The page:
— The two teams competing to build the command and control system for the U.S. Air Force’s GPS 3 constellation have completed major system design work and shown that prototypes of their systems can command and control a dummy satellite on the ground.

Northrop Grumman Mission Systems of Reston, Va., and Raytheon Intelligence and Information Systems of Garland, Texas, have each been toiling for the past 16 months under separate $160 million Air Force system design contracts for the GPS 3 operational control segment, or GPS OCX. Both teams have completed all of the requirements of those initial contracts. Raytheon in February was awarded a new $23.5 million contract for further risk reduction activities, spokesman Keith Little said. Northrop Grumman spokesman George Seffers declined to say whether the mission systems group had received a similar contract.

The Air Force now intends to issue a formal request for proposals for the control segment by the end of March, and a prime contract is likely this summer, according to a March 11 posting on the Federal Business Opportunities Web site.

GPS OCX will replace the current ground control system about a year before the first GPS 3 satellites begin launching in 2014. Lockheed Martin Space Systems of Sunnyvale, Calif., was awarded a $1.5 billion contract in May 2008 to develop the first block of GPS 3 satellites and deliver two satellites, with options for as many as 10 more. The first block of satellites will incorporate a new and more robust civil signal called L1C and increase the anti-jamming capability of the military M-Code signal. They also will be interoperable with
‘s Galileo navigation constellation. The two subsequent GPS 3 blocks are expected to boast even greater capabilities.

The GPS OCX program was conceived under the Air Force’s so-called back-to-basics approach of deploying mature technologies with well-substantiated cost and schedule goals. The Air Force originally intended to make a single contract award, expected to be worth more than $1 billion, to deliver GPS OCX in four blocks. The Air Force now, however, plans to limit the initial award to the first two blocks, which would be delivered in 2012 and 2013, respectively.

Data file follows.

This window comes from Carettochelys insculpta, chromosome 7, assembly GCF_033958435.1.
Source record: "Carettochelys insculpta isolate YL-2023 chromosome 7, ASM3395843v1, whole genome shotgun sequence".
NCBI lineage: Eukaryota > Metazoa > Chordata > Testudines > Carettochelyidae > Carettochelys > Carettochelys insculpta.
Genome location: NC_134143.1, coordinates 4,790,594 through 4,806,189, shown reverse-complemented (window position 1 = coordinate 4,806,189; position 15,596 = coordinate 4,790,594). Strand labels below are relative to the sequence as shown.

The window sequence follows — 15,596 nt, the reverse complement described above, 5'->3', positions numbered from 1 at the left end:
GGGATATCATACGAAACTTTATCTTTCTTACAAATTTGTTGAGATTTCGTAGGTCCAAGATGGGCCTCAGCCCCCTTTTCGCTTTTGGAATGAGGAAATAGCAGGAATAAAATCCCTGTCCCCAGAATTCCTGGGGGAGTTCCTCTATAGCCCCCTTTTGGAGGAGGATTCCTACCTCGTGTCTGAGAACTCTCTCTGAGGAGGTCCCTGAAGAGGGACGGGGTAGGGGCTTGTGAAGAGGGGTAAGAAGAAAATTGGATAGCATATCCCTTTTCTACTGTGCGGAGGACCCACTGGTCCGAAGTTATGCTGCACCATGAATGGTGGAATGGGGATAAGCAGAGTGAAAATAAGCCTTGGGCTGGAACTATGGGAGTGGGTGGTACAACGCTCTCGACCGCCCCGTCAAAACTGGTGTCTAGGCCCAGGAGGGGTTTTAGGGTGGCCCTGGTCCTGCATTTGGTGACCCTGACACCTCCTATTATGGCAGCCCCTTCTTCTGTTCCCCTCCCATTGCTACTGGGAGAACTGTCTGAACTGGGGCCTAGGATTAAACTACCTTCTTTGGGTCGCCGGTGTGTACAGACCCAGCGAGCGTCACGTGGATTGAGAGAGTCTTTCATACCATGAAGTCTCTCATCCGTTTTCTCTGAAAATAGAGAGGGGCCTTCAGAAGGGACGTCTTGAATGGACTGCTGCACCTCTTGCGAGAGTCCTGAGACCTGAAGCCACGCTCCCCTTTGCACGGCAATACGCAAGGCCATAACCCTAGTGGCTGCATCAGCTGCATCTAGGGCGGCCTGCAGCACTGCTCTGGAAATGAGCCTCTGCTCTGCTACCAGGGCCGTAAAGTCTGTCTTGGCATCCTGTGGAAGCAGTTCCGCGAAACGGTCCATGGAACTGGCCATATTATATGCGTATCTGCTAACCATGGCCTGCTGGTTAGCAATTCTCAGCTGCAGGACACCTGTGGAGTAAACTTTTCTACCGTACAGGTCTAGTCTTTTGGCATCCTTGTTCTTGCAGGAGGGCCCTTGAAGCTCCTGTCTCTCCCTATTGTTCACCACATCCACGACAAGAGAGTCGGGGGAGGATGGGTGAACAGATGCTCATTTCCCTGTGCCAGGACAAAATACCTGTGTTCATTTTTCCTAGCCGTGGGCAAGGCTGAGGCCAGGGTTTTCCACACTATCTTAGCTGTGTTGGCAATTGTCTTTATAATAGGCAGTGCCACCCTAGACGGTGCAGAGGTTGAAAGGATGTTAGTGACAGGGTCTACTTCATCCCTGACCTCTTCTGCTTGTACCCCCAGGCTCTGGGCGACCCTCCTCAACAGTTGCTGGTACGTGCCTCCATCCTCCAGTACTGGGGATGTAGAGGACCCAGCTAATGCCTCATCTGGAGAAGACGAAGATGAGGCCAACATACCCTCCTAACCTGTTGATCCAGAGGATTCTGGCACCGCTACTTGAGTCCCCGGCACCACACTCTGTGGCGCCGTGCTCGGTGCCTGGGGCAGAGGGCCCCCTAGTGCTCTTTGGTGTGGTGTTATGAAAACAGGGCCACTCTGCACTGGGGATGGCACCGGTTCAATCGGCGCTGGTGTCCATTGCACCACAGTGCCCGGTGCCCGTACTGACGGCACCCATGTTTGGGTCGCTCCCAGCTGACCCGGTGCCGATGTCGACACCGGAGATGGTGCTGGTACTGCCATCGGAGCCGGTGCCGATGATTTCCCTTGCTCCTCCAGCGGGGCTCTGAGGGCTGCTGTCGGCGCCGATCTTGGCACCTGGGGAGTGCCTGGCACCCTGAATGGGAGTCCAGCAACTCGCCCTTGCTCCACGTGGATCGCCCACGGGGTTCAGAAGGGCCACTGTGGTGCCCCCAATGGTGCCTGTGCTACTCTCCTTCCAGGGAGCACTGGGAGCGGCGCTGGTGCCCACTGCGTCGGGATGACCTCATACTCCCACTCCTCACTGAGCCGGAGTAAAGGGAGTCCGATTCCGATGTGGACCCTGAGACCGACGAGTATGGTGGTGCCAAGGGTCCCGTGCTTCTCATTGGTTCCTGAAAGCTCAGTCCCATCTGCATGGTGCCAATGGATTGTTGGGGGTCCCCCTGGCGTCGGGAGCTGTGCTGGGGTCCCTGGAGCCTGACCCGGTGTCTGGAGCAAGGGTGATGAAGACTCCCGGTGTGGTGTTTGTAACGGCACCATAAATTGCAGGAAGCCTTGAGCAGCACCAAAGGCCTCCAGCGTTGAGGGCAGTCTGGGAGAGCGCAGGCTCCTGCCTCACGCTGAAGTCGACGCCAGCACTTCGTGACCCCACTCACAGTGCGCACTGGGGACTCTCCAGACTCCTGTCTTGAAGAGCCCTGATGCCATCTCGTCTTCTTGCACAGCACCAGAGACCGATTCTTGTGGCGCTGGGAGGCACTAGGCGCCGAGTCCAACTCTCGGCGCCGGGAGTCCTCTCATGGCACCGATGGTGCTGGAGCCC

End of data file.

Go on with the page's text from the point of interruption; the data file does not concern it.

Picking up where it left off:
Under the first block, the chosen contractor team will replace the current GPS command and control system with a new one capable of flying the current generations of GPS 2 satellites. The second block calls for adding the capability to command and control the first block of GPS 3 satellites. Subsequent blocks would further upgrade GPS OCX to support the second and third blocks of GPS 3 satellites.

Since beginning their system development work in November 2007, Raytheon and Northrop Grumman have progressed through a series of milestones beginning with system segment reviews in early 2008. Raytheon’s OCX team includes ITT Corp., Boeing Co., Infinity Engineering Systems, NASA’s Jet Propulsion Laboratory, SRI International and Braxton Technologies. Northrop Grumman is teamed with Harris Corp., Lockheed Martin and Infinity Systems Engineering.

After completing a system design review in December, the Air Force certified that Raytheon had a low-risk design capable of meeting all requirements, Bob Canty, Raytheon’s GPS OCX vice president and program manager, said in an interview. That same week, Raytheon used its prototype model to remotely command and control a dummy GPS 2R-M satellite bus and payload on the ground at Cape Canaveral Air Force Station,
, Canty said.

“The Air Force in executing the system design and risk reduction phase intended to get to the point where they had a very low-risk position before going forward on the program,” Canty said. “The government implemented some best practices on OCX, including the block approach to development where we deliver incremental capabilities and a focus on 80 percent cost and schedule confidence.

“We executed to our original proposed schedule, achieving all milestones on time and even exceeded requirements on some milestones.”

Northrop Grumman successfully controlled the dummy GPS satellite and payload in December and completed its system design review in January, Steve Bergjans, Northrop Grumman’s OCX vice president and program manager, said in an interview.

“I believe in terms of hitting the marks in the system design review and the engineering model and all the major milestones, I couldn’t be prouder of what this team accomplished in a short period of time,” Bergjans said. “I’d also like to say what a great team the Air Force has working on this program. It is very difficult with the amount of scrutiny and amount of sheer requirements the Air Force has to work through, and that is compounded having to do it with two contractors.”